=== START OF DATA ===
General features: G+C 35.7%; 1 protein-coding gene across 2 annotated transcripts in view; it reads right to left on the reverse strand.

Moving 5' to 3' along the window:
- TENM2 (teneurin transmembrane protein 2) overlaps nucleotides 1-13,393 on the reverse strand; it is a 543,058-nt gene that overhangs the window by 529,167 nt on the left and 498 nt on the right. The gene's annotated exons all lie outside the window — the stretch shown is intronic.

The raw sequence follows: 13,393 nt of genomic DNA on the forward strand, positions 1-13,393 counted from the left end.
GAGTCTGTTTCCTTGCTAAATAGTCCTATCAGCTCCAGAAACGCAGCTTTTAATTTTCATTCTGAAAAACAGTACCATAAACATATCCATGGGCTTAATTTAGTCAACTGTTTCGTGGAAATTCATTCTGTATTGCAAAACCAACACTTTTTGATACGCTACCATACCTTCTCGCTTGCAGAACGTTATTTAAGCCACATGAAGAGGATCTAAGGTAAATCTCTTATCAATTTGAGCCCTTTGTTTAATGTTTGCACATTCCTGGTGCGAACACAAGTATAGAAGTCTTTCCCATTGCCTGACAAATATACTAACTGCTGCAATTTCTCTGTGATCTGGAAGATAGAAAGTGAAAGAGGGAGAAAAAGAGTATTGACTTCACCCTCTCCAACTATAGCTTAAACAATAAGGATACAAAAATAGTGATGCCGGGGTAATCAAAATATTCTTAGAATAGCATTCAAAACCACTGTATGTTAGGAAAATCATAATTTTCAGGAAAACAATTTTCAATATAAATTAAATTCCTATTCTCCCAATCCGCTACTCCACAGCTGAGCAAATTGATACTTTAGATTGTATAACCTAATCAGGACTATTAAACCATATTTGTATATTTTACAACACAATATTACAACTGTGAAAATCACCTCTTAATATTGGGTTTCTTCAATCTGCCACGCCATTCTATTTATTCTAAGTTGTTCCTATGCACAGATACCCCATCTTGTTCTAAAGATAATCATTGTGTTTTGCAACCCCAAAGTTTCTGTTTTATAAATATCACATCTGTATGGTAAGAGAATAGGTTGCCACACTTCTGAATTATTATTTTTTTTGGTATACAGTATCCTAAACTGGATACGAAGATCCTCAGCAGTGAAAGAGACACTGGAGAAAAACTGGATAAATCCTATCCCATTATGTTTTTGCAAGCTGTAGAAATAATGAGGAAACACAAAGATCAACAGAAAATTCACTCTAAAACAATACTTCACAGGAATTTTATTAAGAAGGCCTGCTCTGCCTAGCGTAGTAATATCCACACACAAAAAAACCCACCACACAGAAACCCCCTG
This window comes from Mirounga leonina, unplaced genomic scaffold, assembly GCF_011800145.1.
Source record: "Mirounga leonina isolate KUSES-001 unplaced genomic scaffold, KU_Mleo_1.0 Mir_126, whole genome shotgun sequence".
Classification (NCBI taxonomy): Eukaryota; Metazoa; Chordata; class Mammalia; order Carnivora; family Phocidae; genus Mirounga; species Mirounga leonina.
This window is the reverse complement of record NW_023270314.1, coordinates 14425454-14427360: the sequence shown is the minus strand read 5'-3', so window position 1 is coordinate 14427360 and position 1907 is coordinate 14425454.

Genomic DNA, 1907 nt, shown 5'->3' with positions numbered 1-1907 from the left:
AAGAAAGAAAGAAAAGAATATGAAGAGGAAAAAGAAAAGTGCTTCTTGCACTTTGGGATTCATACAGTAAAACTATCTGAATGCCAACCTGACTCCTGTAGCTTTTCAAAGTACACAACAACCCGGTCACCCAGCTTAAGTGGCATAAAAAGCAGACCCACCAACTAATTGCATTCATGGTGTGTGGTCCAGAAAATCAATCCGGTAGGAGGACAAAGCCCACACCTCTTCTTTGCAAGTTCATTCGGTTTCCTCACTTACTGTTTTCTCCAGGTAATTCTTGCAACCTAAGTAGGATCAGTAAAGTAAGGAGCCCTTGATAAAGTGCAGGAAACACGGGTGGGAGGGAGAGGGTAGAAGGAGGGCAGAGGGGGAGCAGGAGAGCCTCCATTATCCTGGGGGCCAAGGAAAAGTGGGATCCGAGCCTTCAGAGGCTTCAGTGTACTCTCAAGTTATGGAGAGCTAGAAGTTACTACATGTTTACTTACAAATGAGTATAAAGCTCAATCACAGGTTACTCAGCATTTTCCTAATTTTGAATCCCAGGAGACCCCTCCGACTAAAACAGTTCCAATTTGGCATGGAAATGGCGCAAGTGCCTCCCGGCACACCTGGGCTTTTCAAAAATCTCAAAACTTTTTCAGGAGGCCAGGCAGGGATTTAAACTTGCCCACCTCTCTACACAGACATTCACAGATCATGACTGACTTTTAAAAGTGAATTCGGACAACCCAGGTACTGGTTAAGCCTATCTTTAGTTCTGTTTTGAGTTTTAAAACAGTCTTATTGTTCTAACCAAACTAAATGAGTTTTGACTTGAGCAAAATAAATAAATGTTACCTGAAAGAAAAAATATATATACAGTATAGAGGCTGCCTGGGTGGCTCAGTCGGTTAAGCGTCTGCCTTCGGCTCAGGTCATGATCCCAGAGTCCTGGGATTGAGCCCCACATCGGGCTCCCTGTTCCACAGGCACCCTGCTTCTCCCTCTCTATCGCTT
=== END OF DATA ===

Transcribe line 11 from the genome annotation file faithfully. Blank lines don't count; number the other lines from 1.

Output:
AAGAAAGAAAGAAAAGAATATGAAGAGGAAAAAGAAAAGTGCTTCTTGCACTTTGGGATTCATACAGTAAAACTATCTGAATGCCAACCTGACTCCTGTAGCTTTTCAAAGTACACAACAACCCGGTCACCCAGCTTAAGTGGCATAAAAAGCAGACCCACCAACTAATTGCATTCATGGTGTGTGGTCCAGAAAATCAATCCGGTAGGAGGACAAAGCCCACACCTCTTCTTTGCAAGTTCATTCGGTTTCCTCACTTACTGTTTTCTCCAGGTAATTCTTGCAACCTAAGTAGGATCAGTAAAGTAAGGAGCCCTTGATAAAGTGCAGGAAACACGGGTGGGAGGGAGAGGGTAGAAGGAGGGCAGAGGGGGAGCAGGAGAGCCTCCATTATCCTGGGGGCCAAGGAAAAGTGGGATCCGAGCCTTCAGAGGCTTCAGTGTACTCTCAAGTTATGGAGAGCTAGAAGTTACTACATGTTTACTTACAAATGAGTATAAAGCTCAATCACAGGTTACTCAGCATTTTCCTAATTTTGAATCCCAGGAGACCCCTCCGACTAAAACAGTTCCAATTTGGCATGGAAATGGCGCAAGTGCCTCCCGGCACACCTGGGCTTTTCAAAAATCTCAAAACTTTTTCAGGAGGCCAGGCAGGGATTTAAACTTGCCCACCTCTCTACACAGACATTCACAGATCATGACTGACTTTTAAAAGTGAATTCGGACAACCCAGGTACTGGTTAAGCCTATCTTTAGTTCTGTTTTGAGTTTTAAAACAGTCTTATTGTTCTAACCAAACTAAATGAGTTTTGACTTGAGCAAAATAAATAAATGTTACCTGAAAGAAAAAATATATATACAGTATAGAGGCTGCCTGGGTGGCTCAGTCGGTTAAGCGTCTGCCTTCGGCTCAGGTCATGATCCCAGAGTCCTGGGATTGAGCCCCACATCGGGCTCCCTGTTCCACAGGCACCCTGCTTCTCCCTCTCTATCGCTT